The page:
BIG READ: Kids kicking it to cancer
ISABELLA Harry and Zachary Wagner are total strangers but they are bound together by their incredible will to live.
Thirteen-year-old Sunshine Coast lass Bella and one-year-old Brisbane boy Zac have spent the past year fighting for their lives behind the colourful walls of Lady Cilento Children's Hospital.
Bella is undergoing intensive chemotherapy for the bone cancer that has already destroyed her right femur and will likely take her hip and shoulder bones.
Diagnosed with osteosarcoma at the start of last year, the St John's College student spent her first day of high school undergoing intensive chemotherapy and radiation.
After months of treatment and an operation to replace her femur with a titanium rod, she and her family hoped she would get the all clear and return to normal life.
Sadly, the cancer was not beaten and Bella returned to Lady Cilento for more life-saving treatment towards the end of last year.
Young Zac, who stays just a few wards away from where Bella spends her days, has been in hospital since he was born.
The happy-go-lucky toddler came into the world in the worst possible way.
A hole in his tiny diaphragm meant his liver moved into his chest where it squashed his under-developed lungs.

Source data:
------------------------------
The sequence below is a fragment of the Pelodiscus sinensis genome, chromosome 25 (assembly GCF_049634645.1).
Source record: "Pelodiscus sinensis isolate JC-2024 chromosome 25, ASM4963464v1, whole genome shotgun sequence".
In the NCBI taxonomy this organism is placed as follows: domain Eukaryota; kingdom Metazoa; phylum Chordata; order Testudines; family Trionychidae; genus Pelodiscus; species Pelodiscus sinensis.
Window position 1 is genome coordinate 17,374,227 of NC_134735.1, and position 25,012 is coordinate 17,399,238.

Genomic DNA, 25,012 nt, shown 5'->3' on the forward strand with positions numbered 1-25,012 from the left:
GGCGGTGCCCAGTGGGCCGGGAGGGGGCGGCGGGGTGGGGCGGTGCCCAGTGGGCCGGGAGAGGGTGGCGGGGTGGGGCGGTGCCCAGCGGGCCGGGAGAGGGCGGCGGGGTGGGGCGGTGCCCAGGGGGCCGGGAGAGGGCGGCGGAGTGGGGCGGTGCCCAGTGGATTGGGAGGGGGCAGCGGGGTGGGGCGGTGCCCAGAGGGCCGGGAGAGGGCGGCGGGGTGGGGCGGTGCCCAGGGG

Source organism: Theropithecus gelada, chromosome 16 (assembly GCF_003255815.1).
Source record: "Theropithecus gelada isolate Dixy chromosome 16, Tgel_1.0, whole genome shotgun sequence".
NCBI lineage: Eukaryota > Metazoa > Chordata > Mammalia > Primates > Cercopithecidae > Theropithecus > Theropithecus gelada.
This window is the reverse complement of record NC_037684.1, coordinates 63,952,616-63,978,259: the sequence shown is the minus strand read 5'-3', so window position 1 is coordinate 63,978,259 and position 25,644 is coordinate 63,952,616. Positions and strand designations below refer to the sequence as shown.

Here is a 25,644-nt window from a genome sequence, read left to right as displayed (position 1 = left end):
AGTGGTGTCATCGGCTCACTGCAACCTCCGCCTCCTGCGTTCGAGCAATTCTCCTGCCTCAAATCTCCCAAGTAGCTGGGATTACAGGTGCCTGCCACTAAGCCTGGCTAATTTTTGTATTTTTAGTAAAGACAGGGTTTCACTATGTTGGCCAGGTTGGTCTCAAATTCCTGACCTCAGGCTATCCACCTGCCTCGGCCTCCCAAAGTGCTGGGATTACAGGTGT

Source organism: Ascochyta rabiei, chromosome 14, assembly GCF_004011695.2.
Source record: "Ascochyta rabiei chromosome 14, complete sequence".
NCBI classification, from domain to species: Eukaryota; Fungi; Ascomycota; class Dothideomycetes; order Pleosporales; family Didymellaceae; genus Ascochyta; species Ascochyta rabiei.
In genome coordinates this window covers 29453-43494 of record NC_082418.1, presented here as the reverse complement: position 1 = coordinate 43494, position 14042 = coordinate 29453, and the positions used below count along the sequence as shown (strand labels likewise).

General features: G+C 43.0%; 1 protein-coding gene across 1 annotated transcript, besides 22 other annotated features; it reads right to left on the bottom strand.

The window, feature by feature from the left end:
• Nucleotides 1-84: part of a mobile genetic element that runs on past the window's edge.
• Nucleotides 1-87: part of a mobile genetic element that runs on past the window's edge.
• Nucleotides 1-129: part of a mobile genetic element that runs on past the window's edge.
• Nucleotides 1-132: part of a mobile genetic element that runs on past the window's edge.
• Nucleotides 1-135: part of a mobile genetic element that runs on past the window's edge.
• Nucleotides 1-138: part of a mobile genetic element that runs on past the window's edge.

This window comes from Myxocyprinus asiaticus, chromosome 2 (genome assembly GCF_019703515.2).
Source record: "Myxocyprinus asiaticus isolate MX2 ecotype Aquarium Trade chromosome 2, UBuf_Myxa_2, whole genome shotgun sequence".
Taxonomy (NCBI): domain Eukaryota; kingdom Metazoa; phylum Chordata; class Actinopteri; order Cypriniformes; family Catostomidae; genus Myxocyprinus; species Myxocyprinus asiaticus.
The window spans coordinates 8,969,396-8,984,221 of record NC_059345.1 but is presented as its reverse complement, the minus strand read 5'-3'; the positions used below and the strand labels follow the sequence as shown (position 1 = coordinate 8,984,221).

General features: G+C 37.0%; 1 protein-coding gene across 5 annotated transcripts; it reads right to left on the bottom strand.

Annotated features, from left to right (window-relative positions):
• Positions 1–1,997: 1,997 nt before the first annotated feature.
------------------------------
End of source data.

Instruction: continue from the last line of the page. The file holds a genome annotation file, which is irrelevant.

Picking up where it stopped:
Zac has had 15 operations since being born by caesarean section last March. He had just a 50% chance of living when he entered the world.
Unlike Zac, Bella has earned herself an Easter pass, which means she gets to spend this long weekend being a normal child, hanging with her friends and family and soaking up all the treasures the four-day holiday brings.
"I'm so happy to be home for Easter and my mum and aunty's birthday - they are twins turning 40," Bella said on Thursday.
"I'm looking forward to seeing my friends, hanging with my brothers and shopping.
"We always have an Easter egg hunt Sunday morning too, which is fun.
"I love sleeping in my own bed too." Speaking about her vivacious youngster's treatment, Bella's mum Emma revealed her only daughter had a tough road ahead.
"There is no end date now," Emma said of Bella, who dyes her hair different colours - for example hot pink or vibrant blue - to help deal with the toll chemotherapy takes on her body.
"She'll keep having chemo and then they'll scan her and look at replacing her hip and her shoulder.
"She'll be like Bionic Girl." Emma said Bella's ability to just keep pushing through the pain was amazing.
"Today, she's gone to watch her brother try out for the Sunshine Coast (junior) AFL team," Emma said.
"She's not well but she's sitting there in her wheelchair supporting him from the sidelines.
"She still likes to get out as much as she can - she's in really good spirits."
Coming home for Easter was no easy feat for Bella, who begged her medical team to release her from Lady Cilento.
The downside of her short burst of freedom - having to attend a nearby hospital for vital ongoing tests.
"We're just very, very lucky to have her home for this weekend," Emma said.